“Natural antiperspirants” do not technically exist. Most products marketed for this purpose contain cornstarch, baking soda, and essential oils. These ingredients do not stop sweating. Instead, they absorb sweat in an attempt to keep the area dry.
True antiperspirants that contain aluminum salts physically block the sweat ducts to prevent sweat secretion. Glycopyrrolate is a class of topical and oral medications called anticholinergics to reduce the amount of sweat produced used in prescription antiperspirant formulations.
Those that get frustrated with natural products seem to struggle with persistent sweating that is difficult to control.
Due to the difference in how these products work, I cannot find a study that says that natural antiperspirants are better. This is simply not really a fair comparison. Aluminum salts and glycopyrrolate will clearly perform better simply because they reduce the overall amount of sweat produced. Practically speaking, most people find that natural antiperspirants have improved over the years but can still be somewhat unpredictable in terms of effectiveness simply because their effectiveness depends on how much they can keep up with the overall sweat produced.
How can I make the switch to a natural deodorant?
Natural deodorants have become so popular but they take a lot of getting used to. Natural deodorants work by masking the smell of sweat. They do not block the sweat itself. This is where it takes some getting used to. In the first weeks of use, it is common to hear complaints of a damp feeling. The first thing to remember is that time alone will make this seem less uncomfortable. If you have been used to the dryness that comes from traditional antiperspirants, this will simply be a whole new feeling to get used to.
Sometimes the damp feeling can start to turn into sweat stains on your clothes. Unfortunately, it's not always easy to be prepared for this. Although using powders or witch hazel on a cotton swab can help, it's not always practical to find these when you are at work or in a restaurant for dinner.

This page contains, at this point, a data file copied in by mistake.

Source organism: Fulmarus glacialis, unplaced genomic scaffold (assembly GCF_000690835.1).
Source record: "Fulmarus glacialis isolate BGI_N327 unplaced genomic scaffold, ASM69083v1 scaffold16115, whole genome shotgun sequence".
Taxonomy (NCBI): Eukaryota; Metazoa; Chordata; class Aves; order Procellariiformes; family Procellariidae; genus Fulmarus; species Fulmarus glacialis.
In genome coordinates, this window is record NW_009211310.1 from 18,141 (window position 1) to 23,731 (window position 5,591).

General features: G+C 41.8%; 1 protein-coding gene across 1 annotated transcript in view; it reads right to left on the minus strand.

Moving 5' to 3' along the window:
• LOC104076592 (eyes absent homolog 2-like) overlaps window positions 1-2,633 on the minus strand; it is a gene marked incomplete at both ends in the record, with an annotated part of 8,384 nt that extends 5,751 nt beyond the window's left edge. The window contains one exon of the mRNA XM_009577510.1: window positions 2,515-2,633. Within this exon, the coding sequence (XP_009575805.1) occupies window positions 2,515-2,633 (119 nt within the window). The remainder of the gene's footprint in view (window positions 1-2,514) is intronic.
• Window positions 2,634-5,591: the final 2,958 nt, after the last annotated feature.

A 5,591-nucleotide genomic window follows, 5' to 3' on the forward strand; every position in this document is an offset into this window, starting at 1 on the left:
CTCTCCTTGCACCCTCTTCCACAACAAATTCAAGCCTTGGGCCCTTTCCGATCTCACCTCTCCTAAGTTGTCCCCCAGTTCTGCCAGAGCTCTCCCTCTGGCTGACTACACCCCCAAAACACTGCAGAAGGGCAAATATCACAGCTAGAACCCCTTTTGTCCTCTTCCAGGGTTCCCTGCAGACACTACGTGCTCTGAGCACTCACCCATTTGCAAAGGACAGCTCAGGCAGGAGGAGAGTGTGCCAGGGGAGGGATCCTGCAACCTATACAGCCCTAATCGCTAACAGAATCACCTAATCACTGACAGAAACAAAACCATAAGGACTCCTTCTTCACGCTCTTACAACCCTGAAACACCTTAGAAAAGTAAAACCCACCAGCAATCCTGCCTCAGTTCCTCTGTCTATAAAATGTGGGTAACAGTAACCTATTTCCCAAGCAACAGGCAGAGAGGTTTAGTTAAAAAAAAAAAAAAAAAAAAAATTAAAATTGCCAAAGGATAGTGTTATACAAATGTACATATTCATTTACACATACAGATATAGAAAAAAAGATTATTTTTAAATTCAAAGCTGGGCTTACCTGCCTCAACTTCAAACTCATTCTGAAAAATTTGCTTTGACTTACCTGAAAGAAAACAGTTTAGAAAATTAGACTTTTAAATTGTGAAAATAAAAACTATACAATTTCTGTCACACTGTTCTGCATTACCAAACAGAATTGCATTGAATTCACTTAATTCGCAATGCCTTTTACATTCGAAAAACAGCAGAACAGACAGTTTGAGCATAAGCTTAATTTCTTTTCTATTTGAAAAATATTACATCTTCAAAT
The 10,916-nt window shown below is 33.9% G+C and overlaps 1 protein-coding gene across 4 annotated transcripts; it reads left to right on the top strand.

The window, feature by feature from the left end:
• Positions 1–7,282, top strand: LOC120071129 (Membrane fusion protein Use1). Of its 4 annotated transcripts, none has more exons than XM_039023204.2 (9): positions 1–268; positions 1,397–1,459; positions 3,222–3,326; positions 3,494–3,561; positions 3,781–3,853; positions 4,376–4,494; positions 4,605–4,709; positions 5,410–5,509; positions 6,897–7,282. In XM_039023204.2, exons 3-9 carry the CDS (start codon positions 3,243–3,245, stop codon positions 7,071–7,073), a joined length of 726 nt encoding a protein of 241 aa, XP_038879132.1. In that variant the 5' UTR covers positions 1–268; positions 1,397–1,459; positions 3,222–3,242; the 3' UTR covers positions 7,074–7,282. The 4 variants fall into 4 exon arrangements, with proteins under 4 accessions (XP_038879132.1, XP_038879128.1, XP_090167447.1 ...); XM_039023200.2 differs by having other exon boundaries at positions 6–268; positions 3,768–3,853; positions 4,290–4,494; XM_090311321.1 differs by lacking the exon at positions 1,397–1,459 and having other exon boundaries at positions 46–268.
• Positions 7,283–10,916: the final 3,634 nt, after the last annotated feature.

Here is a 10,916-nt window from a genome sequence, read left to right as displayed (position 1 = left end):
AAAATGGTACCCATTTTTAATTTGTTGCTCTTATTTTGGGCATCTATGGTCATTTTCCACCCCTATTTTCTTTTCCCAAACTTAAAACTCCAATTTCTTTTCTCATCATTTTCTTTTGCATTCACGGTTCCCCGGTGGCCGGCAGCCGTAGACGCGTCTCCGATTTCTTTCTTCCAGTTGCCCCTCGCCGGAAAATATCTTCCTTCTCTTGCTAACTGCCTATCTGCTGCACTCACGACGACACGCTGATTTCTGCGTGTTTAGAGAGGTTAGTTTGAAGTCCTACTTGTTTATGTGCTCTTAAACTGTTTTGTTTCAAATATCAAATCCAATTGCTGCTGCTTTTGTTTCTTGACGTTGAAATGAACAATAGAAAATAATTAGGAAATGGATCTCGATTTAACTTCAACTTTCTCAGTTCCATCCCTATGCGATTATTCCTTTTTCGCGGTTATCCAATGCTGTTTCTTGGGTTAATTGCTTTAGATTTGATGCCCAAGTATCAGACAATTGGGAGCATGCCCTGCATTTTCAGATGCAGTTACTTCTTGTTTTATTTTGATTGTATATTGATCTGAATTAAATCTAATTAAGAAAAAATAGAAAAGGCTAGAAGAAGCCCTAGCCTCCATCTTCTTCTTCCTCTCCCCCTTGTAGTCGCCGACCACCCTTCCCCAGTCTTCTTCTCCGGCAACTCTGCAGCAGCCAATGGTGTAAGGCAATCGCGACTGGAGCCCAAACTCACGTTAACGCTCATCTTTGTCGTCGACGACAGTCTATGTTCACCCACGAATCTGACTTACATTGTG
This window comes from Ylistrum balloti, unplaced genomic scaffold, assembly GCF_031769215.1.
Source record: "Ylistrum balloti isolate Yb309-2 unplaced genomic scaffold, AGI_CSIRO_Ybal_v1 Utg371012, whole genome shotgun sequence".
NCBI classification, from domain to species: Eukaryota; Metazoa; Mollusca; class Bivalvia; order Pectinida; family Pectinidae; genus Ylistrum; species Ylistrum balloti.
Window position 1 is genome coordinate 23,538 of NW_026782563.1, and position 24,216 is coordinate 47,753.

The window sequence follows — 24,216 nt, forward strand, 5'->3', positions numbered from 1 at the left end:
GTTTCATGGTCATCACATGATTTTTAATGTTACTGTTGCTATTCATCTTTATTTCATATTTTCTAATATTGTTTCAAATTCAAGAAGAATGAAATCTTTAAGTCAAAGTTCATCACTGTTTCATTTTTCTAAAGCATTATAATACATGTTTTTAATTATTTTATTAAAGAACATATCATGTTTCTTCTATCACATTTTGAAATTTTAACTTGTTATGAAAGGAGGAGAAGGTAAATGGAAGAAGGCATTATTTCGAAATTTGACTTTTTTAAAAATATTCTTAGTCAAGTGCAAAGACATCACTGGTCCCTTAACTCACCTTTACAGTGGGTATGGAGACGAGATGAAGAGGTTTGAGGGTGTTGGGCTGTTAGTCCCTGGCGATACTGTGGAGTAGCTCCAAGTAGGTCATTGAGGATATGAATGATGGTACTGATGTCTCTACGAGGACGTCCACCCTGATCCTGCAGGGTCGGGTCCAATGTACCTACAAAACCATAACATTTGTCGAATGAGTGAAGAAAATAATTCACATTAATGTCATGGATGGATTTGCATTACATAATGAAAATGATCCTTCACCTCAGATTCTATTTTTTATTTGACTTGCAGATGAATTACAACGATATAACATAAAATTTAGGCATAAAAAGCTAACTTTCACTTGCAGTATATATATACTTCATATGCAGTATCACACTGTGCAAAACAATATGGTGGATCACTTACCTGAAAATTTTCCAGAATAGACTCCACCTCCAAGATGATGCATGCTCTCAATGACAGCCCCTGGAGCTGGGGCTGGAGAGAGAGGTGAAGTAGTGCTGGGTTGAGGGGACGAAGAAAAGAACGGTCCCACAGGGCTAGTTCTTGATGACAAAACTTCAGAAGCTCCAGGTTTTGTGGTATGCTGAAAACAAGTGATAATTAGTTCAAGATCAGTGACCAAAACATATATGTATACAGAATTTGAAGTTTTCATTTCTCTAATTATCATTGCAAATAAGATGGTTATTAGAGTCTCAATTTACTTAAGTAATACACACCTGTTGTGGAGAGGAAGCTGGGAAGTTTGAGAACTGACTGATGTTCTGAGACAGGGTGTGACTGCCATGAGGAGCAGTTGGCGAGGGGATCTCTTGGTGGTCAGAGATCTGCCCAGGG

Are there any tips or tricks to address the potential damp feeling from natural deodorants?
A quick fix to help evaporate the excess dampness when needed is to apply hand sanitizer directly or on a tissue and then swipe across your underarm. These tend to be everywhere these days, easy to use and they tend to dry quickly.
Wearing clothing that wicks away moisture helps as well. Moisture-wicking textiles can help wick away some moisture to avoid it from building up under the arm making the area feel damp. Athletic wear or performance gear commonly uses this but other clothing will often have it as well. Some clothing even has antimicrobial qualities by weaving silver in the textile to help with the odor while adapting to these deodorants.
Are there common rashes to see under the arms?
Rashes that I see develop under the arms are helpful to breakdown by cause:
Irritant contact dermatitis: Think red, itchy, scaly.. irritation can occur with natural deodorants that have too high a concentration of baking soda. Look for products that have a lower concentration of baking soda or options without baking soda. The essential oils in these products can also lead to contact dermatitis. To figure out if it could be the oils, it helps to swatch the product on your inner forearm and see if a rash develops after a day or two. If it does you may have a sensitivity or allergy to one of the ingredients.